When a character is hunting for something it’s usually incredibly relatable. We’re all seeking some kind of approval, recognition, or at the very least a reaction from those around us. Martian Manhunter is going through this right now in Justice League, as he’s trying to connect with his old friend from childhood. That old friend is Lex Luthor. Recently it was revealed Lex and J’onn J’onzz connected after Lex’s dad kidnapped J’onn. Now he’s hunting for Lex to save him, but is it too late?
So what’s it about?
The official summary reads:
The Apex Predator rises! Justice-Doom War is coming! This is the culmination of the Legion of Doom’s master plan, and they will take the Justice League to far-out places they may never return from…and do things the DC Universe may never recover from.
Why does this matter?
Lex Luthor has gone through a massive change as of late after blowing himself up. Reborn with the help of Perpetua, he’s no longer human. This is a key issue in understanding why he did this and where his mental state is at.
Fine, you have my attention. What’s good about it?
This is an instant classic if you’re interested in seeing how the hope of a hero can sometimes doom them. Martian Manhunter is tracking down Lex to see if he can change his mind and make things right. Knowing superhero comics, that’s probably an impossible thing, but it’s a curse of most heroes that they must try even if they know they may fail. The issue opens with J’onn and Hawkgirl tracking Lex down and almost immediately we see how Lex has changed quite a bit. As the issue unfolds there is a check in with the remaining Justice League, but the real meat of the story is all about what Lex has to say.
I don’t want to spoil it here, but Lex has had a huge change in mindset. Ever the proud human, it appears Lex is aware that becoming incredibly powerful and better is an inherent part of our evolution. What he says to Martian Manhunter connects to prior stories and, thankfully, James Tynion IV even has the character reflect on the hypocrisy of what Lex is saying. It makes it easier to digest and believe. By the end, you will without a doubt look at Lex Luthor in a different way. It’s an exciting development and it feels natural to the character since he’s relatively stayed the same for decades.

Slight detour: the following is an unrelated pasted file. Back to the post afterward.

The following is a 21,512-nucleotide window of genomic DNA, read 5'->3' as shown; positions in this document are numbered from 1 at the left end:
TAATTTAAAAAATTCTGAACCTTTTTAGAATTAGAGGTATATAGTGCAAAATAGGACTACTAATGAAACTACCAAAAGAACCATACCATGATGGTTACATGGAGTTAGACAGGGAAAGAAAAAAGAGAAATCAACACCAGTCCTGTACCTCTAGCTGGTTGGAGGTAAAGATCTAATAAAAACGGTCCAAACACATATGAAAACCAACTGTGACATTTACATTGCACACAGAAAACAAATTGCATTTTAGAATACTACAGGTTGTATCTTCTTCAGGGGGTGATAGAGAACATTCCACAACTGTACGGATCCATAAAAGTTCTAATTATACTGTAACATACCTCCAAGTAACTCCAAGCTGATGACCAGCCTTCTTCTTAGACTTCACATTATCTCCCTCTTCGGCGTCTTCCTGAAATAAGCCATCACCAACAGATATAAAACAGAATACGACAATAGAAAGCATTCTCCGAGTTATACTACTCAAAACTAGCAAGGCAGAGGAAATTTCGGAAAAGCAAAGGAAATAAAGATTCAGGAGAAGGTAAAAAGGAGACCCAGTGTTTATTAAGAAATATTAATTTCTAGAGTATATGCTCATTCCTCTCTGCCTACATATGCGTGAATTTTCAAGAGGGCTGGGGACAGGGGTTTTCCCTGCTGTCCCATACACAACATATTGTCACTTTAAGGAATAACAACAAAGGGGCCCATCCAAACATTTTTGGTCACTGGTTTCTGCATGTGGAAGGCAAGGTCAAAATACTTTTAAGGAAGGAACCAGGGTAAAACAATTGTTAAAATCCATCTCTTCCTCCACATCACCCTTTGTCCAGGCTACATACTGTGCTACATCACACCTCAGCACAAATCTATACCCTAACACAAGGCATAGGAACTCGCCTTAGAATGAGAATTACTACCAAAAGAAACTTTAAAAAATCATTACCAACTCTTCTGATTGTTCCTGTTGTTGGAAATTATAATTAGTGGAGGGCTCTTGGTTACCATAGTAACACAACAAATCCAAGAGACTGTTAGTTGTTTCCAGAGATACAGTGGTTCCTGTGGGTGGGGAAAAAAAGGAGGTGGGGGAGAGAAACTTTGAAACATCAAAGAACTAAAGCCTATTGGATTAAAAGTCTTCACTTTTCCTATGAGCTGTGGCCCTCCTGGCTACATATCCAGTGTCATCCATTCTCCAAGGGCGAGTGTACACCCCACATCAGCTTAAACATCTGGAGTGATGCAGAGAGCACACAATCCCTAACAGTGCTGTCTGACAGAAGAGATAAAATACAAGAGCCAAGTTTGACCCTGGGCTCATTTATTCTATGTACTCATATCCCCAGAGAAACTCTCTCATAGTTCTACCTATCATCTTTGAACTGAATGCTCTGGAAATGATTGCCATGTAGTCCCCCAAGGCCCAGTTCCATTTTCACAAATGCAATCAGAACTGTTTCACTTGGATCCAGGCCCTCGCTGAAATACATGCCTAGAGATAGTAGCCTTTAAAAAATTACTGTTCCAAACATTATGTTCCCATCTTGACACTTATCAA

The art is shared between Javier Fernandez, who handles the Martian Manhunter scenes, and Daniel Sampere, who draws the Justice League scenes. I’ve said this in previous reviews, but Fernandez is a good choice for this darker and more sinister road for J’onn. Fernandez does an exceptional job drawing Lex in this issue, who is cloaked and incredibly scary looking. The angles at which we see his face are straight out of a horror movie. He’s practically the Emperor from Star Wars in how he’s depicted. Meanwhile, Sampere draws each of the Justice League well while casting the correct amount of odd weirdness in the surroundings of the characters.
It can’t be perfect, can it?
The story as far as the Justice League themselves go continues to feel like filler. Their appearance is a check-in, with ever-so-slight plot development. The real focus is on Martian Manhunter and the Justice League’s inclusion seems to be here simply because they have to be included in order to call it a Justice League book.
Is it good?
Justice League is changing the way you think about Lex Luthor in a big way. Seeing as he’s at the center of the “Year of the Villain” event, this is a must-read to gain an understanding of the bigger picture.
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